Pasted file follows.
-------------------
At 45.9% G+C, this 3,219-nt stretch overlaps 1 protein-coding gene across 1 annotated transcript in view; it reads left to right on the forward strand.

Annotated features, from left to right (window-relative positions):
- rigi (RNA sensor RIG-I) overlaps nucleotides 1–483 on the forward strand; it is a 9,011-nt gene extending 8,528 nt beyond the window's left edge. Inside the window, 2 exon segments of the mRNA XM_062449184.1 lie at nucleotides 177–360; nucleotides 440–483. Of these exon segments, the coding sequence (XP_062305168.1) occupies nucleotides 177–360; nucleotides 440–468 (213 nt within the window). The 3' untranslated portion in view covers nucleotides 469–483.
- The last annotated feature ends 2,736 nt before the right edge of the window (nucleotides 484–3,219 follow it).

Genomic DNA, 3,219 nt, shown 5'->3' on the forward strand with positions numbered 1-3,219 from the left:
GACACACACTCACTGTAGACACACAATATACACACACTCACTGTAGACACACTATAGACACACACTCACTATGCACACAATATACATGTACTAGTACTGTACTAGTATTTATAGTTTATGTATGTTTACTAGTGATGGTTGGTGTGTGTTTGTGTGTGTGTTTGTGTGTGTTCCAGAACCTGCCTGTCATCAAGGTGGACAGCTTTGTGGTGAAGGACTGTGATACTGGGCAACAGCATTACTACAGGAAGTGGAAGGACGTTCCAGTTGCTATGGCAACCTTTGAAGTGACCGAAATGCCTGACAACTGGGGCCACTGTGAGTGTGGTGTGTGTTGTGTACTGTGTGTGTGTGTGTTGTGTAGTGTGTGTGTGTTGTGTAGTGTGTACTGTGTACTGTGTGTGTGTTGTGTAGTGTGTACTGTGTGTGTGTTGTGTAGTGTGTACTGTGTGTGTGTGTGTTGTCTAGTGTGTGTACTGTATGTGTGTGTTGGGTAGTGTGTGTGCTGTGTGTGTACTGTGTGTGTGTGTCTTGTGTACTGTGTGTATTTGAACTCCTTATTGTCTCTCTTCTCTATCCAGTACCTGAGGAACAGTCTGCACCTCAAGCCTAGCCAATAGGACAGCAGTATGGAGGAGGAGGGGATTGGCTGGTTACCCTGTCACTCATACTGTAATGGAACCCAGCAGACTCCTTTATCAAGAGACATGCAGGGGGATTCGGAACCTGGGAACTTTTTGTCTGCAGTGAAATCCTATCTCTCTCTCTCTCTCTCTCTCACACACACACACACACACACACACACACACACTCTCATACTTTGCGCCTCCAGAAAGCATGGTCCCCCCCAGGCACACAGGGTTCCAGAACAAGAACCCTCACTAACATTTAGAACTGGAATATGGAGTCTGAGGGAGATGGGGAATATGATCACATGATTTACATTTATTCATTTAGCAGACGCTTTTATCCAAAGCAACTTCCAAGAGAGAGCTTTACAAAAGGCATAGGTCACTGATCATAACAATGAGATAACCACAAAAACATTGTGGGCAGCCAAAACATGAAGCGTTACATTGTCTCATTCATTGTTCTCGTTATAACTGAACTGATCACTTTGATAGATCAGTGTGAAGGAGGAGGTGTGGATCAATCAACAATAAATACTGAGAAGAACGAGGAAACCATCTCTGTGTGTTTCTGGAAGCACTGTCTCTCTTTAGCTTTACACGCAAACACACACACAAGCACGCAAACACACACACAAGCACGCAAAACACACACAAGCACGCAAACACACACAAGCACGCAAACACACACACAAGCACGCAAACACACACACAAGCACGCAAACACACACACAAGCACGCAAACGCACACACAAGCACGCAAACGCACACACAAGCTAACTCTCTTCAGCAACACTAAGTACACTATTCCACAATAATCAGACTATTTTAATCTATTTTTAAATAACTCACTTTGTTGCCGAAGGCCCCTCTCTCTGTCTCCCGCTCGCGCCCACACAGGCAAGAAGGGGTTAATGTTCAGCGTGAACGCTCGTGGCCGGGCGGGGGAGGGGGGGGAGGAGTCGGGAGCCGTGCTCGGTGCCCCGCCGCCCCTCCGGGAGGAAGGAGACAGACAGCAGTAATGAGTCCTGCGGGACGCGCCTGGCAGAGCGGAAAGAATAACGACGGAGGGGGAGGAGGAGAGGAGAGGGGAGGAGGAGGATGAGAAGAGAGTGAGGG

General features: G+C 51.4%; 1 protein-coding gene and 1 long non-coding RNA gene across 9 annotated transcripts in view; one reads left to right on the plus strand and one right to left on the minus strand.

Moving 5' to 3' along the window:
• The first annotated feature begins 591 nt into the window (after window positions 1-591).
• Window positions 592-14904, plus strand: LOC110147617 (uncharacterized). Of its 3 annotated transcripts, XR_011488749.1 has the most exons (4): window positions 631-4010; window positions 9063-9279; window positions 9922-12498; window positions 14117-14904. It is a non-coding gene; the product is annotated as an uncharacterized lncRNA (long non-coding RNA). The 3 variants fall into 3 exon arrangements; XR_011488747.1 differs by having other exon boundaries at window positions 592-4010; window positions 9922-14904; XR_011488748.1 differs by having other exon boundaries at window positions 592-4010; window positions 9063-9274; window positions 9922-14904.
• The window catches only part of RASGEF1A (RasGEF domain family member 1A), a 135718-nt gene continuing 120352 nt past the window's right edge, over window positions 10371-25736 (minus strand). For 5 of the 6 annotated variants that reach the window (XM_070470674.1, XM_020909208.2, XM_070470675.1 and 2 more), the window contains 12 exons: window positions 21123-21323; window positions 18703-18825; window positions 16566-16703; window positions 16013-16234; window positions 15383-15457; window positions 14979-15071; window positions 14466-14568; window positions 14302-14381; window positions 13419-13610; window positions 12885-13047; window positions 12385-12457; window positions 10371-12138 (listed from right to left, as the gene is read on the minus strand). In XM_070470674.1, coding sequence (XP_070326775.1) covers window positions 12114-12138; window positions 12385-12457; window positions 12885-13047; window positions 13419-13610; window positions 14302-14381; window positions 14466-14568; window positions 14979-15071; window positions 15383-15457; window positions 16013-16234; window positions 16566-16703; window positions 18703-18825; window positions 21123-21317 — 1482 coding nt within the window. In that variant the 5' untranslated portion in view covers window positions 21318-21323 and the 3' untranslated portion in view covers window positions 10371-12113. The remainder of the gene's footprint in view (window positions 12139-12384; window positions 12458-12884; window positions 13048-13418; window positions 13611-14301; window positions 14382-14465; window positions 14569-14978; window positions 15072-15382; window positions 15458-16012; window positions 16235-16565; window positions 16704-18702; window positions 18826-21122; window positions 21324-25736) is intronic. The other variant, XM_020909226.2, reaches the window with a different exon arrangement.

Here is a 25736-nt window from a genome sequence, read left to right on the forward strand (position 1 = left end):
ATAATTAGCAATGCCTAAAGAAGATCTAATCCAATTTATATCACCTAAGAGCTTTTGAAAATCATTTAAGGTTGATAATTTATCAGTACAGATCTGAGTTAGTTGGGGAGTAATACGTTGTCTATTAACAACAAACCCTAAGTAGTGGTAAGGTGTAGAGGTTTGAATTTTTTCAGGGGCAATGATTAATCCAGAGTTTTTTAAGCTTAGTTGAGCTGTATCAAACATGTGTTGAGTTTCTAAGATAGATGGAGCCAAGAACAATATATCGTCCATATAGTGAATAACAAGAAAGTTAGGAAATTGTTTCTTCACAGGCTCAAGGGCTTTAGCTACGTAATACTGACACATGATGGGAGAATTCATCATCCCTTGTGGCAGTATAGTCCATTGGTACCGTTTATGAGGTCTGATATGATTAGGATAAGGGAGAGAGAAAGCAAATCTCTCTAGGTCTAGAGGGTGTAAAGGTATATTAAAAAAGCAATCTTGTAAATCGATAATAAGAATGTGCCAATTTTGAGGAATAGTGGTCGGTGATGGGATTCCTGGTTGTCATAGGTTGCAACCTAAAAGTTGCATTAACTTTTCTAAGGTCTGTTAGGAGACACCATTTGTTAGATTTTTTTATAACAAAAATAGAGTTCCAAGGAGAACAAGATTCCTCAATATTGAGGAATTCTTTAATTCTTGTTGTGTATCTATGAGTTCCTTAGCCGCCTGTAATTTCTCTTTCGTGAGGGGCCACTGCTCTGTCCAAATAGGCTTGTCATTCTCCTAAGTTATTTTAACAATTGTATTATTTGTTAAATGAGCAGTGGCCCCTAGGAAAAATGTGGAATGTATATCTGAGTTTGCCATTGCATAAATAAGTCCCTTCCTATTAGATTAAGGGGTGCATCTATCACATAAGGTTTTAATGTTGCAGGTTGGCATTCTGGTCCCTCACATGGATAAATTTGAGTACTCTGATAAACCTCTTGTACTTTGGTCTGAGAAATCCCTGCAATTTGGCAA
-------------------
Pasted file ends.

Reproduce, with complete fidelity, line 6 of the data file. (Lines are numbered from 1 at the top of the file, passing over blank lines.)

GACACACACTCACTGTAGACACACAATATACACACACTCACTGTAGACACACTATAGACACACACTCACTATGCACACAATATACATGTACTAGTACTGTACTAGTATTTATAGTTTATGTATGTTTACTAGTGATGGTTGGTGTGTGTTTGTGTGTGTGTTTGTGTGTGTTCCAGAACCTGCCTGTCATCAAGGTGGACAGCTTTGTGGTGAAGGACTGTGATACTGGGCAACAGCATTACTACAGGAAGTGGAAGGACGTTCCAGTTGCTATGGCAACCTTTGAAGTGACCGAAATGCCTGACAACTGGGGCCACTGTGAGTGTGGTGTGTGTTGTGTACTGTGTGTGTGTGTGTTGTGTAGTGTGTGTGTGTTGTGTAGTGTGTACTGTGTACTGTGTGTGTGTTGTGTAGTGTGTACTGTGTGTGTGTTGTGTAGTGTGTACTGTGTGTGTGTGTGTTGTCTAGTGTGTGTACTGTATGTGTGTGTTGGGTAGTGTGTGTGCTGTGTGTGTACTGTGTGTGTGTGTCTTGTGTACTGTGTGTATTTGAACTCCTTATTGTCTCTCTTCTCTATCCAGTACCTGAGGAACAGTCTGCACCTCAAGCCTAGCCAATAGGACAGCAGTATGGAGGAGGAGGGGATTGGCTGGTTACCCTGTCACTCATACTGTAATGGAACCCAGCAGACTCCTTTATCAAGAGACATGCAGGGGGATTCGGAACCTGGGAACTTTTTGTCTGCAGTGAAATCCTATCTCTCTCTCTCTCTCTCTCTCACACACACACACACACACACACACACACACACTCTCATACTTTGCGCCTCCAGAAAGCATGGTCCCCCCCAGGCACACAGGGTTCCAGAACAAGAACCCTCACTAACATTTAGAACTGGAATATGGAGTCTGAGGGAGATGGGGAATATGATCACATGATTTACATTTATTCATTTAGCAGACGCTTTTATCCAAAGCAACTTCCAAGAGAGAGCTTTACAAAAGGCATAGGTCACTGATCATAACAATGAGATAACCACAAAAACATTGTGGGCAGCCAAAACATGAAGCGTTACATTGTCTCATTCATTGTTCTCGTTATAACTGAACTGATCACTTTGATAGATCAGTGTGAAGGAGGAGGTGTGGATCAATCAACAATAAATACTGAGAAGAACGAGGAAACCATCTCTGTGTGTTTCTGGAAGCACTGTCTCTCTTTAGCTTTACACGCAAACACACACACAAGCACGCAAACACACACACAAGCACGCAAAACACACACAAGCACGCAAACACACACAAGCACGCAAACACACACACAAGCACGCAAACACACACACAAGCACGCAAACACACACACAAGCACGCAAACGCACACACAAGCACGCAAACGCACACACAAGCTAACTCTCTTCAGCAACACTAAGTACACTATTCCACAATAATCAGACTATTTTAATCTATTTTTAAATAACTCACTTTGTTGCCGAAGGCCCCTCTCTCTGTCTCCCGCTCGCGCCCACACAGGCAAGAAGGGGTTAATGTTCAGCGTGAACGCTCGTGGCCGGGCGGGGGAGGGGGGGGAGGAGTCGGGAGCCGTGCTCGGTGCCCCGCCGCCCCTCCGGGAGGAAGGAGACAGACAGCAGTAATGAGTCCTGCGGGACGCGCCTGGCAGAGCGGAAAGAATAACGACGGAGGGGGAGGAGGAGAGGAGAGGGGAGGAGGAGGATGAGAAGAGAGTGAGGG